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All The Haunts Be Ours: A Compendium Of Folk Horror (Severin Films) Blu-ray Review - Part One

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    Ian Jane
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  • All The Haunts Be Ours: A Compendium Of Folk Horror (Severin Films) Blu-ray Review - Part One



    Released by: Severin Films
    Released on: December 7th, 2021.
    Director: Kier-La Janisse, Avery Crounse, Djordje Kadijevic
    Cast: Kevin Kí¶lsch, Dennis Widmyer, Piers Haggard, Dennis Lipscomb, Guy Boyd, Rebecca Stanley, Sally Klein, Mirjana Nikolic, Petar Bozovic, Slobodan 'Cica' Perovic
    Year: 2021/1983, 1973
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    All The Haunts Be Ours: A Compendium Of Folk Horror - Movie Review:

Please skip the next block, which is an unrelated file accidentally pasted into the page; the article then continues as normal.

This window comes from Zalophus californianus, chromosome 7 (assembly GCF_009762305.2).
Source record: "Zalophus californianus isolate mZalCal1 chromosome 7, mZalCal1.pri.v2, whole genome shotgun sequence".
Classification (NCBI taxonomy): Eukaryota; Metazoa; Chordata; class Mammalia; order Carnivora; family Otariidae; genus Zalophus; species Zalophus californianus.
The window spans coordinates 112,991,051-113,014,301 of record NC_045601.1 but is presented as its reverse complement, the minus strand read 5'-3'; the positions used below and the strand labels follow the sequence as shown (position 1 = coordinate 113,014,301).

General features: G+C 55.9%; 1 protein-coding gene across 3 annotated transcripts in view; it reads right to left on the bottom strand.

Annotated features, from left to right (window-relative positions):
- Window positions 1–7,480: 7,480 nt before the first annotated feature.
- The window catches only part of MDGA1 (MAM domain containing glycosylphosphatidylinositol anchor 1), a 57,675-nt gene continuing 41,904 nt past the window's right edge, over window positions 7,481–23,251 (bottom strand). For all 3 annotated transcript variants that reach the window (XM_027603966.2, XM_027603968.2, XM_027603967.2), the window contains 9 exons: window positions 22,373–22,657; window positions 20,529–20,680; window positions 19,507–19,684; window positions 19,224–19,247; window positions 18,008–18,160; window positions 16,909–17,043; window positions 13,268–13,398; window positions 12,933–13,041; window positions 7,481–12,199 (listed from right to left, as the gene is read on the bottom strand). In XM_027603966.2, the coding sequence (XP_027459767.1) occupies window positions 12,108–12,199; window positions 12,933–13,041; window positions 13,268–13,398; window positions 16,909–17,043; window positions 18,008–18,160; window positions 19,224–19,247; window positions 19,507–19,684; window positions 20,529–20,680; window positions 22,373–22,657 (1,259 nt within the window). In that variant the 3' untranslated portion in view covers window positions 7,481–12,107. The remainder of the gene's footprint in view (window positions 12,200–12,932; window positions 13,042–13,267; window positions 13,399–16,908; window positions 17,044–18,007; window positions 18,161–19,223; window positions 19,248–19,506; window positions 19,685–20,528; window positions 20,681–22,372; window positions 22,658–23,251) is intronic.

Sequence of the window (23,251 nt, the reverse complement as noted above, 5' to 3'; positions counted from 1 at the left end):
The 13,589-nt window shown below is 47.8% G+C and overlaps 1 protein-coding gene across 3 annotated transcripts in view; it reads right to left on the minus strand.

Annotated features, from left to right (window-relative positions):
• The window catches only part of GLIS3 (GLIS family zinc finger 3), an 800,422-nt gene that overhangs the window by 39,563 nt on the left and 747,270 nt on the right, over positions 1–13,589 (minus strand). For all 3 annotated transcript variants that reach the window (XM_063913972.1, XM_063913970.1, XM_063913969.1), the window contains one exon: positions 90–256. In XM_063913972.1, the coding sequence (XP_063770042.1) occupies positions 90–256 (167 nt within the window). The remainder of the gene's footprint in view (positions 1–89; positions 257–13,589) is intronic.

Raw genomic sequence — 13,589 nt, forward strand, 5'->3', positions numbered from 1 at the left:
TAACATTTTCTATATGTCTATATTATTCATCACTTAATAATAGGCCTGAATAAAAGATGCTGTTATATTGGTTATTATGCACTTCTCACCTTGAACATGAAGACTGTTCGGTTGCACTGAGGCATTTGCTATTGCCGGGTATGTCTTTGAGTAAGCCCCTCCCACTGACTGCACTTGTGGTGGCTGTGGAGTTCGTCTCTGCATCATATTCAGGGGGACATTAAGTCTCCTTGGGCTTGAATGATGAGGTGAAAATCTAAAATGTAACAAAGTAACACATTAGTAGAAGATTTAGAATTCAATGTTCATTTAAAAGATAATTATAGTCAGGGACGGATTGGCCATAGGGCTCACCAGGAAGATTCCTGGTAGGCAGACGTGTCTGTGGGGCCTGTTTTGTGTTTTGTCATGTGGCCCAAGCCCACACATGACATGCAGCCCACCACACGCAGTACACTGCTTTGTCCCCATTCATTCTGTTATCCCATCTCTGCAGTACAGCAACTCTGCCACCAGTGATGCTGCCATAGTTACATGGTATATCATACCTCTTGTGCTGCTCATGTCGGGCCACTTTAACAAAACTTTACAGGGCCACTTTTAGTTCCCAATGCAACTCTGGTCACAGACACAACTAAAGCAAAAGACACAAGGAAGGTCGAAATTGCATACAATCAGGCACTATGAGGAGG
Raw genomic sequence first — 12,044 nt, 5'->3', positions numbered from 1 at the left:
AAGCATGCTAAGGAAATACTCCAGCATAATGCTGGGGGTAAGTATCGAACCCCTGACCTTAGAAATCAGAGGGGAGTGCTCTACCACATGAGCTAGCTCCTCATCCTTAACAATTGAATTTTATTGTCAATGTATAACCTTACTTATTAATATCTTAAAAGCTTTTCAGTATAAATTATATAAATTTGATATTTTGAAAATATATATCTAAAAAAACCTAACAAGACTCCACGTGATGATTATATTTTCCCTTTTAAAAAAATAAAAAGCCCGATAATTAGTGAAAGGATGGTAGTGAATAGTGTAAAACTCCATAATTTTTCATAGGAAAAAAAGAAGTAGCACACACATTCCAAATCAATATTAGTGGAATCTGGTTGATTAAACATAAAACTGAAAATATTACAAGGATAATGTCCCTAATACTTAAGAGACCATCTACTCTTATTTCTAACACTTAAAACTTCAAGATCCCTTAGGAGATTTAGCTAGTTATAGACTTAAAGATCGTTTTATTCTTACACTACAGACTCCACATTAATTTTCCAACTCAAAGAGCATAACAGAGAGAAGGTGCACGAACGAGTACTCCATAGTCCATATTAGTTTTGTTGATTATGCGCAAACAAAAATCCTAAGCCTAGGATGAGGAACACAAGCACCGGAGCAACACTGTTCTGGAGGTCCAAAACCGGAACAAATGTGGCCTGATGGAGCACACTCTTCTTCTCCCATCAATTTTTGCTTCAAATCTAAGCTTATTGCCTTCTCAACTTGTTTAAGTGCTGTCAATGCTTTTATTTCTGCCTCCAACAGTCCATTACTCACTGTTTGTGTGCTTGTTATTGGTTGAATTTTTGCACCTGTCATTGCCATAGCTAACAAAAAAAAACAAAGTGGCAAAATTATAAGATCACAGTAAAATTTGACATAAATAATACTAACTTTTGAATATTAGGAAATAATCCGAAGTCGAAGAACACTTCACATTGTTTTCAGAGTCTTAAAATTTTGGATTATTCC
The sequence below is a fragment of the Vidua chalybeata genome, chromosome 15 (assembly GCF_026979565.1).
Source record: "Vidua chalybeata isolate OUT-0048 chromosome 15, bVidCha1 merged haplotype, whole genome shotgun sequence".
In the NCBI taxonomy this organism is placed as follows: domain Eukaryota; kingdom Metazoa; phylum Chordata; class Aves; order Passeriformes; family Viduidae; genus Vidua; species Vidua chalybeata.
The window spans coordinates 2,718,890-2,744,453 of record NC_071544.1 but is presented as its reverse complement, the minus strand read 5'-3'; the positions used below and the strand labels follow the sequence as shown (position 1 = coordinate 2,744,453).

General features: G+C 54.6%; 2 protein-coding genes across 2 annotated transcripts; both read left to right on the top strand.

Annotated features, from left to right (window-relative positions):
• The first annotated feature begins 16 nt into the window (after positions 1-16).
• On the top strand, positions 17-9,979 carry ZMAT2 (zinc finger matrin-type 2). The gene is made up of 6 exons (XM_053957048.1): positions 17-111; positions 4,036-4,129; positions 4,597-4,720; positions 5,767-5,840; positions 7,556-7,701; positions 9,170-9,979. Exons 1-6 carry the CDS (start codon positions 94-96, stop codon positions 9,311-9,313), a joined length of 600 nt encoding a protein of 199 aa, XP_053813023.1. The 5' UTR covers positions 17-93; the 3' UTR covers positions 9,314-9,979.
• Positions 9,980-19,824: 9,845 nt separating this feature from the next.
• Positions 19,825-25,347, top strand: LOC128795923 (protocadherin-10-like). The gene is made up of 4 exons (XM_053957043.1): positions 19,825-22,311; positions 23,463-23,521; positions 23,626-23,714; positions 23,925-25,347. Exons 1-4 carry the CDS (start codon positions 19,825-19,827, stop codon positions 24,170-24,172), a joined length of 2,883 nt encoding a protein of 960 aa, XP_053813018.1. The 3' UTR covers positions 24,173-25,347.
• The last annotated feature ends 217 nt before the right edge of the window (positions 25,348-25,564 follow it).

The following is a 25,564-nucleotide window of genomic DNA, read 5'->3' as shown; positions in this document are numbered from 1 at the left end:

With what may very well be their most ambitious boxed set release yet, Severin Films compiles a wealth of folk horror productions and loads of accompanying bonus features to put this most unique of horror subgenres into ever important context.

    Here's the first of a few installments that will do a deep dive into what this set contains.

    Disc 1: WOODLANDS DARK AND DAYS BEWITCHED - A HISTORY OF FOLK HORROR:

    Directed by Kier-La Janisse in 2021, the documentary that opens this collection is an in-depth look at the folk horror films that began in the decades past and which continue to draw audiences to this day. While you might expect the film to focus on pictures from the United Kingdom like Blood On Satan's Claws and The Wicker Man, while it definitely does cover material like that it also spreads its focus to an international scope, covering material from Asia, South America, North America and other parts of Europe as well. As Janisse and company engage in lengthy but interesting dissections of different folk horror entries, they make the case for pictures you might not necessarily expect to see included here like Children Of The Corn and even The Texas Chainsaw Massacre. The concept of folk horror is defined for the purposes of the documentary early on and they do an admirable job of sticking to it.